*15:17* [Pub][ePrint]
Differential Fault Analysis of AES: Towards Reaching its Limits, by Sk Subidh Ali , Debdeep Mukhopadhyay, and Michael Tunstall
In this paper we present a theoretical analysis of the limitsof the Differential Fault Analysis (DFA) of AES by developing an inter

relationship between conventional cryptanalysis of AES and DFAs. We

show that the existing attacks have not reached these limits and present techniques to reach these. More specifically, we propose optimal DFA on states of AES-128 and AES-256. We also propose attacks on the key schedule of the three versions of AES, and demonstrate that these are some of the most efficient attacks on AES to date. Our attack on AES-128 key schedule is optimal, and the attacks on AES-192 and AES-256 key schedule are very close to optimal. Detailed experimental results have been provided for the developed attacks. The work has been compared to other works and also the optimal limits of Differential Fault Analysis of AES.

*15:17* [Pub][ePrint]
Multi-receiver Homomorphic Authentication Codes for Network Coding, by Zhaohui Tang, and Hoon Wei Lim
We investigate a new class of authenticate codes (A-codes) that support verificationby a group of message recipients in the network coding setting. That is, a sender generates an

A-code over a message such that any intermediate node or recipient can check the authenticity

of the message, typically to detect pollution attacks. We call such an A-code as multi-receiver

homomorphic A-code (MRHA-code). In this paper, we first formally define an MRHA-code.

We then derive some lower bounds on the security parameters and key sizes associated with our

MRHA-codes. Moreover, we give efficient constructions of MRHA-code schemes that can be used

to mitigate pollution attacks on network codes. Unlike prior works on computationally secure

homomorphic signatures and MACs for network coding, our MRHA-codes achieve unconditional

security.

*18:17* [Pub][ePrint]
Differential Privacy with Imperfect Randomness, by Yevgeniy Dodis and Adriana Lopez-Alt and Ilya Mironov and Salil Vadhan
In this work we revisit the question of basing cryptography on imperfect randomness. Bosley and Dodis (TCC\'07) showed that if a source of randomness R is \"good enough\" to generate a secret key capable of encrypting k bits, then one can deterministically extract nearly k almost uniform bits from R, suggesting that traditional privacy notions (namely, indistinguishability of encryption) requires an \"extractable\" source of randomness. Other, even stronger impossibility results are known for achieving privacy under specific \"non-extractable\" sources of randomness, such as the gamma-Santha-Vazirani (SV) source, where each next bit has fresh entropy, but is allowed to have a small bias gamma< 1$ (possibly depending on prior bits).We ask whether similar negative results also hold for a more recent notion of privacy called differential privacy (Dwork et al., TCC\'06), concentrating, in particular, on achieving differential privacy with the Santha-Vazirani source. We show that the answer is no. Specifically, we give a differentially private mechanism for approximating arbitrary \"low sensitivity\" functions that works even with randomness coming from a gamma-Santha-Vazirani source, for any gamma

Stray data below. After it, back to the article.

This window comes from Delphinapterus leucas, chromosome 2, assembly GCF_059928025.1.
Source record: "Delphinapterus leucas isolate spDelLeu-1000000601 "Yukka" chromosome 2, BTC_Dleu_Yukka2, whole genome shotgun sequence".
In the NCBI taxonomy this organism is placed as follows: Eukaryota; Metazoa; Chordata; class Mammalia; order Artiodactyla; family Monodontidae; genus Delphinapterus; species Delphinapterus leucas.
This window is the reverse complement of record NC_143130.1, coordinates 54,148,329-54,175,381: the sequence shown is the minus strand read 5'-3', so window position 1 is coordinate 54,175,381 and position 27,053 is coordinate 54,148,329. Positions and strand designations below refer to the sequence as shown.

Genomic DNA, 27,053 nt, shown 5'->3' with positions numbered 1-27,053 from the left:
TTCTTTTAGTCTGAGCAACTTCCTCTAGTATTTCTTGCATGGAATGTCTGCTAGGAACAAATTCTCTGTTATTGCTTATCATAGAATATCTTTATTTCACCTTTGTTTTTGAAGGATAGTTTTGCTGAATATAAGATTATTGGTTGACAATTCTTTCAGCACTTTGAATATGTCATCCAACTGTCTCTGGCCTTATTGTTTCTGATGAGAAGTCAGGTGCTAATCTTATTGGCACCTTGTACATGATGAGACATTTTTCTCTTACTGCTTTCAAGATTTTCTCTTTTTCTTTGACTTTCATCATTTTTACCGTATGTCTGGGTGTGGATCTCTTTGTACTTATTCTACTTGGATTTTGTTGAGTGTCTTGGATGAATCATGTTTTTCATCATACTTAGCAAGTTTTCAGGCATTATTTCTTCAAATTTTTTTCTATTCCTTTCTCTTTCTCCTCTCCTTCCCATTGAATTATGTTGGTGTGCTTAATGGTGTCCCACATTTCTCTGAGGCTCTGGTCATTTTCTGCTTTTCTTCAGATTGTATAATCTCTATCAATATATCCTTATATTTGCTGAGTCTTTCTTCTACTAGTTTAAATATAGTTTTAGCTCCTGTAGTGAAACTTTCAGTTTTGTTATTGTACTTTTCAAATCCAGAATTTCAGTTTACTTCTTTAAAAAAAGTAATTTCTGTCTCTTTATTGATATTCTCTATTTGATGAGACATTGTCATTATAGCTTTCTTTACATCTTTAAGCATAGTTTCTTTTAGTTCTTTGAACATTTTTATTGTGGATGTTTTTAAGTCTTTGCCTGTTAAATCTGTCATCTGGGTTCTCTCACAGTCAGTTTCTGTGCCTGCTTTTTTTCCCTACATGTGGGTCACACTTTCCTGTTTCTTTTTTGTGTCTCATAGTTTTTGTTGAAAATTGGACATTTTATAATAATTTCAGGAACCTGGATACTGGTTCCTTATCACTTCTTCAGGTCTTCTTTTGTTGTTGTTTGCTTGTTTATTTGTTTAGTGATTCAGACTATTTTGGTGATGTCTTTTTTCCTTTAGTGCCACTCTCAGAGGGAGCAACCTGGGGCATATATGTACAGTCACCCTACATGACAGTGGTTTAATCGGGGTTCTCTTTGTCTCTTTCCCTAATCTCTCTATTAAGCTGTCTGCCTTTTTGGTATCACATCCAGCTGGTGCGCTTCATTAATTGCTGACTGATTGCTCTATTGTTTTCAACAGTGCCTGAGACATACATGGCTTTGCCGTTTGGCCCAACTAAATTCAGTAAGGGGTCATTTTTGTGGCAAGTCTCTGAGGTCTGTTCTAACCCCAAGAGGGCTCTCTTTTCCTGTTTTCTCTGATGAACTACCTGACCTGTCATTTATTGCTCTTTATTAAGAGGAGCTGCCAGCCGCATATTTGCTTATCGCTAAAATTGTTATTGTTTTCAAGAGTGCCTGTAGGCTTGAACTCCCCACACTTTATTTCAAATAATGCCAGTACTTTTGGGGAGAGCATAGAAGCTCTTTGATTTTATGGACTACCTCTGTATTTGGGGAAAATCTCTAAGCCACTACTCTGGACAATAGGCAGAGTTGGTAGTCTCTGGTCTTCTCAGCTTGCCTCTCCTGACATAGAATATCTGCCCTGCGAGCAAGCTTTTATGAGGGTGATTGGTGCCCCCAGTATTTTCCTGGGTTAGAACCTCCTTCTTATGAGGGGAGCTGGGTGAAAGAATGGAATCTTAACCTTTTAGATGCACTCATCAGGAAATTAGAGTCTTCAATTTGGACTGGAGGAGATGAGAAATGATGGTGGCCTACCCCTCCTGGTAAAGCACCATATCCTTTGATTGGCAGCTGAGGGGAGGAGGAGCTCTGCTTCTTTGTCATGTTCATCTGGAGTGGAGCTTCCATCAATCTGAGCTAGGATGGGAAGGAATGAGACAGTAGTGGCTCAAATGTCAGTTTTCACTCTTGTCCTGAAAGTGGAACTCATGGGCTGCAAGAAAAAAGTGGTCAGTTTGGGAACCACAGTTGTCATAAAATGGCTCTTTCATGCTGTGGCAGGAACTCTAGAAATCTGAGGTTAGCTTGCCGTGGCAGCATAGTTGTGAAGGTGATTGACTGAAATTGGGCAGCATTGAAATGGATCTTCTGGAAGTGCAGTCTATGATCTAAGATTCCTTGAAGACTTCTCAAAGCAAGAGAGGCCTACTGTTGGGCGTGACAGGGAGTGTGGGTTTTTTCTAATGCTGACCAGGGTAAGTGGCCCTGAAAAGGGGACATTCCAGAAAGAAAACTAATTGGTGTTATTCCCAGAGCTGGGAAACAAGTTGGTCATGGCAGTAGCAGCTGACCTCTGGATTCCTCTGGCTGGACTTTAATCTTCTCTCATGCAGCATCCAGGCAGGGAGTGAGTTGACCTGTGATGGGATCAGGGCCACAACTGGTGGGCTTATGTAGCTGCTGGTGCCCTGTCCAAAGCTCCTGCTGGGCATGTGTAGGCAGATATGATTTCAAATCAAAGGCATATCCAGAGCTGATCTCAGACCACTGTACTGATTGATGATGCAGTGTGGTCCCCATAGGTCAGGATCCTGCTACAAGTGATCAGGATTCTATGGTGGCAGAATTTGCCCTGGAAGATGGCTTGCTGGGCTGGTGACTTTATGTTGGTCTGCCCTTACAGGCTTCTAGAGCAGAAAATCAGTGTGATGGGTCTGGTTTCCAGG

*18:17* [Pub][ePrint]
Secure Database Commitments and Universal Arguments of Quasi Knowledge, by Melissa Chase and Ivan Visconti
In this work we focus on a simple database commitment functionality where besides the standard security properties, one would like to hide the size of the input of the sender. Hiding the size of the input of a player is a critical requirement in some applications, and relatively few works have considered it. Notable exceptions are the work on zero-knowledge sets introduced in~\\cite{MRK03}, and recent work on size-hiding private set intersection~\\cite{ADT11}. However, neither of these achieves a secure computation (i.e., a reduction of a real-world attack of a malicious adversary into an ideal-world attack) of the proposed functionality.The first result of this submission consists in defining ``secure\'\' database commitment and in observing that previous constructions do not satisfy this definition. This leaves open the question of whether there is any way this functionality can be achieved.

We then provide an affirmative answer to this question by using new techniques that combined together achieve ``secure\'\' database commitment. Our construction is in particular optimized to require only a constant number of rounds, to provide non-interactive proofs on the content of the database, and to rely only on the existence of a family of CRHFs. This is the first result where input-size hiding secure computation is achieved for an interesting functionality and moreover we obtain this result with standard security (i.e., simulation in expected polynomial time against fully malicious adversaries, without random oracles, non-black-box extraction assumptions, hardness assumptions against super-polynomial time adversaries, or other controversial/strong assumptions).